Tony Blankley on KCRW makes an interesting point about the Democratic race… May 31, 2008Posted by WorldbyStorm in US Politics.
I often disagree with Tony Blankley, the house conservative on KCRW’s Left, Right and Centre podcast, and not least when he described Scott McLellan as an ‘inconsequential cipher’ (yeah, right, spokesperson for an US President… an inconsequential job, no doubt at all there). But – for there is a ‘but’. He’s bang on the money when he suggests that:
The impending denouement of the (Democratic) primary shows all the worst aspects that derive from identity politics. Hillary supporters who don’t have any policy disputes to speak of with Obama are furious because he’s not a woman. Many of his supporters are furious at the thought that he should have the nomination taken away from him because he’s an African American. These are the wrong reasons to be for or against candidates. You should be for them because you admire them or you agree with their principles. You can also negotiate policy disputes, you can’t negotiate identity disputes. This is the wrong way to go about democracy.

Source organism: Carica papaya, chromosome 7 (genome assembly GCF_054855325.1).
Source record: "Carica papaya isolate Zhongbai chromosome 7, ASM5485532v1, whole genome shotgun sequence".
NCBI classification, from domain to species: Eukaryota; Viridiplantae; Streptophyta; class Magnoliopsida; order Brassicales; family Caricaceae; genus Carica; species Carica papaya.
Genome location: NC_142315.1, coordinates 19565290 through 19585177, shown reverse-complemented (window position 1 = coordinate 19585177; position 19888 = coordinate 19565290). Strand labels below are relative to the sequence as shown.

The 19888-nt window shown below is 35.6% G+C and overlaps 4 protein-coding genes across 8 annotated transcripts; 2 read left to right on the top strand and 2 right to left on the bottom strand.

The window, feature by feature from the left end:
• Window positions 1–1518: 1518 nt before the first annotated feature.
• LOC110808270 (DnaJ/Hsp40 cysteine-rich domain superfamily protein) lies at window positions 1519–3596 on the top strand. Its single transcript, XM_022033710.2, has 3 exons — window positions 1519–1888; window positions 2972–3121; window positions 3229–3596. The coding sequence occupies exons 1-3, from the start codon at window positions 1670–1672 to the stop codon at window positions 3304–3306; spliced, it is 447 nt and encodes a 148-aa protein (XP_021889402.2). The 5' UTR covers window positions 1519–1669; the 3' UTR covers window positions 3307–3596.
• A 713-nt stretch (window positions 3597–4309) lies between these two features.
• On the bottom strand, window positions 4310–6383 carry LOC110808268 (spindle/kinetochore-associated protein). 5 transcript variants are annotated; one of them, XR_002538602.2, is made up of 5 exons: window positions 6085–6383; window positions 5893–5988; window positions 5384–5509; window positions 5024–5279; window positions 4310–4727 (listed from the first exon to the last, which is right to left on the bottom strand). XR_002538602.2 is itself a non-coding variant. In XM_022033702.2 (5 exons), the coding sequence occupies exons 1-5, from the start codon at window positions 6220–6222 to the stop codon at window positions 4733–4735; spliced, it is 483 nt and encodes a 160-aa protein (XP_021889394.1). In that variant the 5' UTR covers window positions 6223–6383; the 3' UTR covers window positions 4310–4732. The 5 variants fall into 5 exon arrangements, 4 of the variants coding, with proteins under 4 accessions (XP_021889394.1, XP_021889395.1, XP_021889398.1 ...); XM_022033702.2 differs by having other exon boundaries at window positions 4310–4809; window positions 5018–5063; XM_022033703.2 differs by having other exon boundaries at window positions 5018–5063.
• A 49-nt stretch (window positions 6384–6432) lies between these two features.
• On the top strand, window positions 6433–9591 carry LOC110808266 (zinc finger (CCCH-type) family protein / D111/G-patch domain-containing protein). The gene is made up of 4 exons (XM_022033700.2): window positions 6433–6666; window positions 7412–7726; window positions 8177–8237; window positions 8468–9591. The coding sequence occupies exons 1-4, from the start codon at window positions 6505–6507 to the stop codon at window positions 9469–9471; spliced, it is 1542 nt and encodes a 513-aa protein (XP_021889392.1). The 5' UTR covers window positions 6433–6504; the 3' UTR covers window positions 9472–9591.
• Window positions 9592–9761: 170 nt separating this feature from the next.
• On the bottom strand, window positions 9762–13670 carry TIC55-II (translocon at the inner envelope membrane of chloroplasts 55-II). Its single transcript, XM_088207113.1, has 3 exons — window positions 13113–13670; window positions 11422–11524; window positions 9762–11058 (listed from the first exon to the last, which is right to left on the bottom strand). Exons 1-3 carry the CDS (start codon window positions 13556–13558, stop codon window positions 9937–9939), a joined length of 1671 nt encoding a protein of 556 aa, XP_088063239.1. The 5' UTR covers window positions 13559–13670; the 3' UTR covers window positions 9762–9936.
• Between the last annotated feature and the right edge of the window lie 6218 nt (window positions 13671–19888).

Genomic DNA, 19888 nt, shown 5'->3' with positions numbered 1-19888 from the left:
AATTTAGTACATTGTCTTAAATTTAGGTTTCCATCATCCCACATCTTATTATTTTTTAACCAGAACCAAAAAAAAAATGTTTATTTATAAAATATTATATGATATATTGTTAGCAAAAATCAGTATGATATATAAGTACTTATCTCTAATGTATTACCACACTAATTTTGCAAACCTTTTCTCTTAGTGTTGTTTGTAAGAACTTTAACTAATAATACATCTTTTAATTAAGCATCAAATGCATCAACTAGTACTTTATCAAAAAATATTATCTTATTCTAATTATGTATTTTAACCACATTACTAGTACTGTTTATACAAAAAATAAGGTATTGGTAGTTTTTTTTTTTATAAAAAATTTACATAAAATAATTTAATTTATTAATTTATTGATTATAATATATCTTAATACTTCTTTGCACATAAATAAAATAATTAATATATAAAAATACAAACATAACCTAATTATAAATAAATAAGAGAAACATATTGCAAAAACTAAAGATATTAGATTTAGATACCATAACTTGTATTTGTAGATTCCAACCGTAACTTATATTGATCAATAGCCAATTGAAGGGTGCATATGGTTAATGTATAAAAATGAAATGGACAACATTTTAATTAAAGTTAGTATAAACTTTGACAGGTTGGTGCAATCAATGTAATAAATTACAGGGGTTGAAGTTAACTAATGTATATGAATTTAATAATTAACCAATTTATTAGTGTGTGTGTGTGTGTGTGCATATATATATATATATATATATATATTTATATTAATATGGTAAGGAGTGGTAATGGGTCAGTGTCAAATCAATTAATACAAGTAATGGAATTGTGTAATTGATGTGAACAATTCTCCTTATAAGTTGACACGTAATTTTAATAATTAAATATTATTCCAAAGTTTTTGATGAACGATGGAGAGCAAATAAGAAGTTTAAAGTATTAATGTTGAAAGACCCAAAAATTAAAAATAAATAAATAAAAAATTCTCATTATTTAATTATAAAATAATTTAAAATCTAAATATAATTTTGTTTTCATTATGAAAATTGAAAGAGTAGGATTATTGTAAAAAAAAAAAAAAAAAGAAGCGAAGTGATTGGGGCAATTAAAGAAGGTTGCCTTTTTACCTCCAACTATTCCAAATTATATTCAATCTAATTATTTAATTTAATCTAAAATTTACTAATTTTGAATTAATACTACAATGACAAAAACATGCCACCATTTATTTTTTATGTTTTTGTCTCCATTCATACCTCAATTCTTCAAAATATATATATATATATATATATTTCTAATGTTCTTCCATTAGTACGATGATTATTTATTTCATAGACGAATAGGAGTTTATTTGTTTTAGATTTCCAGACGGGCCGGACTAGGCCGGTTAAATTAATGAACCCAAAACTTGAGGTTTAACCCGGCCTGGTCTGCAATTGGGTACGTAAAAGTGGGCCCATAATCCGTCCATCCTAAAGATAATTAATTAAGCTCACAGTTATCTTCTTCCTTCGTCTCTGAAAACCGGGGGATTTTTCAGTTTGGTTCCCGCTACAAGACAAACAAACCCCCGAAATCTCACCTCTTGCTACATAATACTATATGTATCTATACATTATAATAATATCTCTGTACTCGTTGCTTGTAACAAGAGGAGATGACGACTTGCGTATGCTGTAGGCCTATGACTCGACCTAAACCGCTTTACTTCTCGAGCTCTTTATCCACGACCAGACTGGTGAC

True indeed, as far as it goes. But he is being too kind. The core problem is that identity politics has been used as a proxy for power politics, not for itself – which would of course be bad enough. It’s not so much that Obama is a black, but that he is in the way and therefore a certain rhetorical tilt has been added to the discourse that seeks to use his colour as a means of undermining his candidacy by pointing at his electability. That he had remarkably high levels earlier in the campaign demonstrates that at the very least the process of attrition caused by the relentless conflict has not been without results.
And what is astounding is the almost implacable insularity of a Clinton campaign which has appeared almost oblivious, or worse indifferent, as regards the damage this conflict has done to their previously quite good reputation (all things considered). I don’t think that the Clintons harbour any of the negative viewpoints they tangentially summon up. Not for one minute. And any ire they hold for Obama is that of any original front-runner overtaken by another contender.
It’s just politics. Nothing personal.
And that is the problem.